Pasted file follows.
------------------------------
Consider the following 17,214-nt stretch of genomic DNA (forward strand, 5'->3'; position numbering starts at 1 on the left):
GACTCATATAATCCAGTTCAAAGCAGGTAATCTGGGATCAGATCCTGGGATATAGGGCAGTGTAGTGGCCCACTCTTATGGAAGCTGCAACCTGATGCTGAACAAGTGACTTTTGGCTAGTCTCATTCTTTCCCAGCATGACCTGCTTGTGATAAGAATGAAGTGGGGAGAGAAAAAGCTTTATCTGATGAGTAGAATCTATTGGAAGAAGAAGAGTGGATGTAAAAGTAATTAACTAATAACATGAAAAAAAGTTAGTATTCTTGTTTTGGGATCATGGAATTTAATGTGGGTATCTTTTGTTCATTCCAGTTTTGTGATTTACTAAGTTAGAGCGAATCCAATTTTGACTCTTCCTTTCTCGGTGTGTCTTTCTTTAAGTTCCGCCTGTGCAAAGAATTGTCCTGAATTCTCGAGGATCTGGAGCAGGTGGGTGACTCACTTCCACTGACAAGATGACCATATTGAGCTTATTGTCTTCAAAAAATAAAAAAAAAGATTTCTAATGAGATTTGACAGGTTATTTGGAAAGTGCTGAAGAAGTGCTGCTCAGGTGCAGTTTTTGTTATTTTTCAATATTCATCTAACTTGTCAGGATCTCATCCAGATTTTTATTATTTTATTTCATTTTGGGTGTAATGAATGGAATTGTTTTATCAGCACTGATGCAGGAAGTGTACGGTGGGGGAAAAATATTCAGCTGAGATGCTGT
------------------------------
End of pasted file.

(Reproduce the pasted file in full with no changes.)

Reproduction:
Consider the following 17,214-nt stretch of genomic DNA (forward strand, 5'->3'; position numbering starts at 1 on the left):
GACTCATATAATCCAGTTCAAAGCAGGTAATCTGGGATCAGATCCTGGGATATAGGGCAGTGTAGTGGCCCACTCTTATGGAAGCTGCAACCTGATGCTGAACAAGTGACTTTTGGCTAGTCTCATTCTTTCCCAGCATGACCTGCTTGTGATAAGAATGAAGTGGGGAGAGAAAAAGCTTTATCTGATGAGTAGAATCTATTGGAAGAAGAAGAGTGGATGTAAAAGTAATTAACTAATAACATGAAAAAAAGTTAGTATTCTTGTTTTGGGATCATGGAATTTAATGTGGGTATCTTTTGTTCATTCCAGTTTTGTGATTTACTAAGTTAGAGCGAATCCAATTTTGACTCTTCCTTTCTCGGTGTGTCTTTCTTTAAGTTCCGCCTGTGCAAAGAATTGTCCTGAATTCTCGAGGATCTGGAGCAGGTGGGTGACTCACTTCCACTGACAAGATGACCATATTGAGCTTATTGTCTTCAAAAAATAAAAAAAAAGATTTCTAATGAGATTTGACAGGTTATTTGGAAAGTGCTGAAGAAGTGCTGCTCAGGTGCAGTTTTTGTTATTTTTCAATATTCATCTAACTTGTCAGGATCTCATCCAGATTTTTATTATTTTATTTCATTTTGGGTGTAATGAATGGAATTGTTTTATCAGCACTGATGCAGGAAGTGTACGGTGGGGGAAAAATATTCAGCTGAGATGCTGT